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Hopefully the following is a worthy demonstration of roughly what happens after a system is infected with a backdoor-type malware. It’s based on a simple Trojaned application I created for a security firm some weeks ago, and has two components: a beacon and a TCP listener. The backdoor I’ve created here is relatively lame, but most the features in ‘sophisticated’ malware are for camouflage and concealment, rather than functionality. Likewise, the remote access backdoor here can be the basis for something more sophisticated.

Overview of the Code
The program is very simple, and the pseudocode is something like:

import system library
import networking library

define UDP payload, IP address and port number for beaconing
write payload, IP address and port number to socket
start netcat listener on port 1997

And this is the code, using basic C# socket programming:


As you can see, I’ve kept the program as basic as possible, at roughly 30 lines of code. It could easily be copied and pasted into another C# application, if a developer wanted to use it as a Trojan Horse.

The Server
At the core of a Remote Access Toolkit is a server. Don’t confuse this with a C&C, as the definition of a ‘server’ is any process that listens on a given port for incoming commands. The server in this context is the backdoor program.
After trying to code a server that passes I/O between a client and the local command shell, I decided to use netcat instead. Freely available with the nmap download, netcat pipes standard I/O to something other than a local keyboard and monitor, and thereby enables us to interact with a remote command shell using a Telnet client. It’s pretty useful as a standalone backdoor tool, if it’s in the right place on a system with a known IP address.

My code starts ncat.exe with the options to listen on port 1997 (-l -p 1997) and connect with cmd.exe. The program will do this while keeping the windows hidden on the backdoored system.


The chances are an infected system would have a dynamic IP address. How would an attacker know what that IP address is at a given time? The answer is we add a beacon. Here we have some code that send a UDP packet to the C&C address (which itself should be static).


The C# socket programming library also allows for DNS requesting to obtain the IP address for a C&C domain. If there’s a problem resolving the address, there’d be a Windows error message that would alert the user. One way around that is to add a try{} catch{} exception handler, leaving the catch{} method empty. If this was a Trojaned application, there’d also be code to quietly fetch a renamed ncat.exe file.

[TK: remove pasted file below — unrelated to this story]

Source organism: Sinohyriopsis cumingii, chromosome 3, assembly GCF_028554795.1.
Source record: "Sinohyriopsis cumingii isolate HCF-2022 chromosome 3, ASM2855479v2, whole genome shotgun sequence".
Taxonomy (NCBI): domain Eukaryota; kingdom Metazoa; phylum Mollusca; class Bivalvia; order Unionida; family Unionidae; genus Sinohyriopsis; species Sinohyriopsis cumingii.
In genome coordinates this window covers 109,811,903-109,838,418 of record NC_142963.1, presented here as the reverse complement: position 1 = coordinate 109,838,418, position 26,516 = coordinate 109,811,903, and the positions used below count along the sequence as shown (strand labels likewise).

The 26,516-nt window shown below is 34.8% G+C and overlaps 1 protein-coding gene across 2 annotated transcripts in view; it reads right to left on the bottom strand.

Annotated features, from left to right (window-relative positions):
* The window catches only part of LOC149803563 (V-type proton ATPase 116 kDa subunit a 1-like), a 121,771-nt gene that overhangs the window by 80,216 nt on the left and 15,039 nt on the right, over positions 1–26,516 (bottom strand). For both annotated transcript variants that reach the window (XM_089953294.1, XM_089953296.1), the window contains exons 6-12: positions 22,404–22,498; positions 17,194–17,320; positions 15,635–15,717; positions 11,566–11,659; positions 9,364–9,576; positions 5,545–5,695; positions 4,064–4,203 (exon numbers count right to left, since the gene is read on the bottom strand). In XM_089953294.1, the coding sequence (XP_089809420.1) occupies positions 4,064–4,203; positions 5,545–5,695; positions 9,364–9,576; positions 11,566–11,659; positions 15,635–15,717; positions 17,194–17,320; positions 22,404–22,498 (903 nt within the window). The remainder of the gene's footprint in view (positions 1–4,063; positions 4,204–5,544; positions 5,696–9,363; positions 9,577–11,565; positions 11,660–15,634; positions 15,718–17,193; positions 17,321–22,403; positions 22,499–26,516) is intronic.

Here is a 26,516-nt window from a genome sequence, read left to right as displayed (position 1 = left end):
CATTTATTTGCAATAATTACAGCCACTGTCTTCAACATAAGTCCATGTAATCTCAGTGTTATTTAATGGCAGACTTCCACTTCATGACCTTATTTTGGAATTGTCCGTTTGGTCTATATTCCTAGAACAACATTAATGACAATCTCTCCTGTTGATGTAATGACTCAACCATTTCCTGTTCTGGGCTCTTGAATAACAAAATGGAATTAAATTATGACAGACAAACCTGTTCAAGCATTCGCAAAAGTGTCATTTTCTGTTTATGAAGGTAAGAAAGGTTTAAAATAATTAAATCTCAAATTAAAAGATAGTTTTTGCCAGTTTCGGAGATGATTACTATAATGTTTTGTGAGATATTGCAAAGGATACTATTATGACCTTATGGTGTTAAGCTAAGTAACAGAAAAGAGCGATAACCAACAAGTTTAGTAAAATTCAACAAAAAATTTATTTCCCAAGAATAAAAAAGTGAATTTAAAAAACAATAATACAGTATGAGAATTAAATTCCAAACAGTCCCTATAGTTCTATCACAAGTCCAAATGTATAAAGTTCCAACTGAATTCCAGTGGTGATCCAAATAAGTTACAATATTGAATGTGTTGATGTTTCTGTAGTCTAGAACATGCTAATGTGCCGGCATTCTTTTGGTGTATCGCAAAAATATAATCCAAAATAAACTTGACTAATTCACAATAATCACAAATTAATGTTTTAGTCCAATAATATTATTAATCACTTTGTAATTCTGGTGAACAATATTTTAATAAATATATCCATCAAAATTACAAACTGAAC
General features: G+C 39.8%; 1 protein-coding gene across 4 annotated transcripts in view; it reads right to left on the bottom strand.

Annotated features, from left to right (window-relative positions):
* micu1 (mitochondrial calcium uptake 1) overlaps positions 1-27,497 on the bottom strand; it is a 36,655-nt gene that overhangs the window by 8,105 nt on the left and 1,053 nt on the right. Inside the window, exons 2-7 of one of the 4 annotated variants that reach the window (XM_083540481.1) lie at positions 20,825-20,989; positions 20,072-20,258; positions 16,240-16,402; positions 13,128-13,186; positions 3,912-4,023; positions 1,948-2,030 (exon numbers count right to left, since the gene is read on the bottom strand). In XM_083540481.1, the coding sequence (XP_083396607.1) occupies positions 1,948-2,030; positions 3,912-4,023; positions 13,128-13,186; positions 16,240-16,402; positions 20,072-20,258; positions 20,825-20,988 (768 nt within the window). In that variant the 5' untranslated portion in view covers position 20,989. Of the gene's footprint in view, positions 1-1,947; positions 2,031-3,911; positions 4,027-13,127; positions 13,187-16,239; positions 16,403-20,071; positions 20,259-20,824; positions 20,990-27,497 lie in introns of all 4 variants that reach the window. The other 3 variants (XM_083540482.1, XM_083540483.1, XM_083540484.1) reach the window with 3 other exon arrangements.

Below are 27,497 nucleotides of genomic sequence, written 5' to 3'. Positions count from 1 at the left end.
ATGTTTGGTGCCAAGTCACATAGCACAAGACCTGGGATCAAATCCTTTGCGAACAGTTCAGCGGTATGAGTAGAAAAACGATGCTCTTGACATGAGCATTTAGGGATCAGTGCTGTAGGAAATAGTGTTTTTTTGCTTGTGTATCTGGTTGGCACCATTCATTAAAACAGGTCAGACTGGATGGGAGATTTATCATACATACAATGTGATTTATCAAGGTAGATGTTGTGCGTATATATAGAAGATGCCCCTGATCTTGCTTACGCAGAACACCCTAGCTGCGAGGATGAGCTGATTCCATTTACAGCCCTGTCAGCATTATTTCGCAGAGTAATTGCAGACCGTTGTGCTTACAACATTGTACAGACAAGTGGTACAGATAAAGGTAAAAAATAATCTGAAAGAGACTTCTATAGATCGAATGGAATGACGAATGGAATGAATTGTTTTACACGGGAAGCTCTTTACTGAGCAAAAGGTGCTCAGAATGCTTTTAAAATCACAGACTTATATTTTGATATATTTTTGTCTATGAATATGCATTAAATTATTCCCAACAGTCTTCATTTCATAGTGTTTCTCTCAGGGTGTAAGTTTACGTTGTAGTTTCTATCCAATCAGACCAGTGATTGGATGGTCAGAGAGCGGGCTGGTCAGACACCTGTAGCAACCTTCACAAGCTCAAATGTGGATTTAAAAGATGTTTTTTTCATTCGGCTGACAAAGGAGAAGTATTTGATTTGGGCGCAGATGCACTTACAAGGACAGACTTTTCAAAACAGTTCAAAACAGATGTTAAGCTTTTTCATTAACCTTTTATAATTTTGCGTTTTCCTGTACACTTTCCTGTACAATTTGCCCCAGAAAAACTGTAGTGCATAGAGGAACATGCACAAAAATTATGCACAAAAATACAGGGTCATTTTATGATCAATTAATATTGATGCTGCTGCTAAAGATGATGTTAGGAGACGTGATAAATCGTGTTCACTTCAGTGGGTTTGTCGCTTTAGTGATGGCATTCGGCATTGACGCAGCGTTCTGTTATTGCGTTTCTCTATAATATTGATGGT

With a bit more work, the program could also send a few other things about the local system, such as keyboard captures, network status, operating system version, etc. Or that data could be written to text files and fetched at some point over a remote connection.

How to Trojan
Most people might think of Trojans as two distinct programs: the legit software and the malicious one. Here the Trojan is a dual-purpose software application, or a remote admin program disguised as a legit application – one and the same program.

The beauty of the Portcullis code is that it can be copied and pasted into any C# project, included in whatever software application is being developed. This is likely what happens when people get stuff like screensavers and MP3s that require a special downloader application.

There’s also nothing to stop people using a hex editor to change the values contained within the compiled binary, unless it’s obfuscated.

Deploying Portcullis
As I’ve mentioned, this is only the basic backdoor. Other components are required for installation and concealment. It requires an exploit to get admin privileges, and code to open the Telnet/netcat port in the Windows Firewall and add the backdoor to the startup services. The other method is to do this manually, perhaps using Meterpreter.

Assuming the backdoor is installed, simply Telnet into the system on port 1997. This gives us the command shell on the backdoored system.


One catch is the Windows Firewall must be configured to allow the ncat service to enable access from elsewhere on the network. Here is the connection from a UNIX system:


But the Windows Firewall is just one problem to solve. The thing is this backdoor is among the oldest tricks known, and since the days of Windows XP computer security has evolved around reventing Internet-based threats. That’s why today’s remote access malware has to be more ‘sophisticated’, capable of hiding itself and making a number of changes to the target system.